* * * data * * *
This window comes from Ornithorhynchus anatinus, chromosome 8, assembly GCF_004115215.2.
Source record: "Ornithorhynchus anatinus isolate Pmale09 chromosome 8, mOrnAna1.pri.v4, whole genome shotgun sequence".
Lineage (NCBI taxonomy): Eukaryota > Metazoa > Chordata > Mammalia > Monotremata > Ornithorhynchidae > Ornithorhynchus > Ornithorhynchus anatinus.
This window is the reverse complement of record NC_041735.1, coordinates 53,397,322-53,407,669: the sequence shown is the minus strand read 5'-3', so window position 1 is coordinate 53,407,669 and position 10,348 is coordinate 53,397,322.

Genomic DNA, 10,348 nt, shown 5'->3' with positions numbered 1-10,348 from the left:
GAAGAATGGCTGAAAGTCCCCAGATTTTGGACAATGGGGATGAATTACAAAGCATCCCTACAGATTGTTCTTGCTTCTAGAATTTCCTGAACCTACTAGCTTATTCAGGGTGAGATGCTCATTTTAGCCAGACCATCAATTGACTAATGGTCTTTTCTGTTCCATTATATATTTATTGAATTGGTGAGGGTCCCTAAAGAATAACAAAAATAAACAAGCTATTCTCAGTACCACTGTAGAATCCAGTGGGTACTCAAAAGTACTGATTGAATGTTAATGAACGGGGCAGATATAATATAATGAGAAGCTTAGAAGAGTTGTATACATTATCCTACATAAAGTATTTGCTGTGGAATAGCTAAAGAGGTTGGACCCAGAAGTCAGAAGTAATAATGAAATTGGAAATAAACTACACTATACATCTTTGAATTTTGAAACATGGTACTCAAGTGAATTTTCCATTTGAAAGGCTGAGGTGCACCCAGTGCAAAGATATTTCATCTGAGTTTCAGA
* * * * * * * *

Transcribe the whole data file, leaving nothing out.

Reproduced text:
This window comes from Ornithorhynchus anatinus, chromosome 8, assembly GCF_004115215.2.
Source record: "Ornithorhynchus anatinus isolate Pmale09 chromosome 8, mOrnAna1.pri.v4, whole genome shotgun sequence".
Lineage (NCBI taxonomy): Eukaryota > Metazoa > Chordata > Mammalia > Monotremata > Ornithorhynchidae > Ornithorhynchus > Ornithorhynchus anatinus.
This window is the reverse complement of record NC_041735.1, coordinates 53,397,322-53,407,669: the sequence shown is the minus strand read 5'-3', so window position 1 is coordinate 53,407,669 and position 10,348 is coordinate 53,397,322.

Genomic DNA, 10,348 nt, shown 5'->3' with positions numbered 1-10,348 from the left:
GAAGAATGGCTGAAAGTCCCCAGATTTTGGACAATGGGGATGAATTACAAAGCATCCCTACAGATTGTTCTTGCTTCTAGAATTTCCTGAACCTACTAGCTTATTCAGGGTGAGATGCTCATTTTAGCCAGACCATCAATTGACTAATGGTCTTTTCTGTTCCATTATATATTTATTGAATTGGTGAGGGTCCCTAAAGAATAACAAAAATAAACAAGCTATTCTCAGTACCACTGTAGAATCCAGTGGGTACTCAAAAGTACTGATTGAATGTTAATGAACGGGGCAGATATAATATAATGAGAAGCTTAGAAGAGTTGTATACATTATCCTACATAAAGTATTTGCTGTGGAATAGCTAAAGAGGTTGGACCCAGAAGTCAGAAGTAATAATGAAATTGGAAATAAACTACACTATACATCTTTGAATTTTGAAACATGGTACTCAAGTGAATTTTCCATTTGAAAGGCTGAGGTGCACCCAGTGCAAAGATATTTCATCTGAGTTTCAGA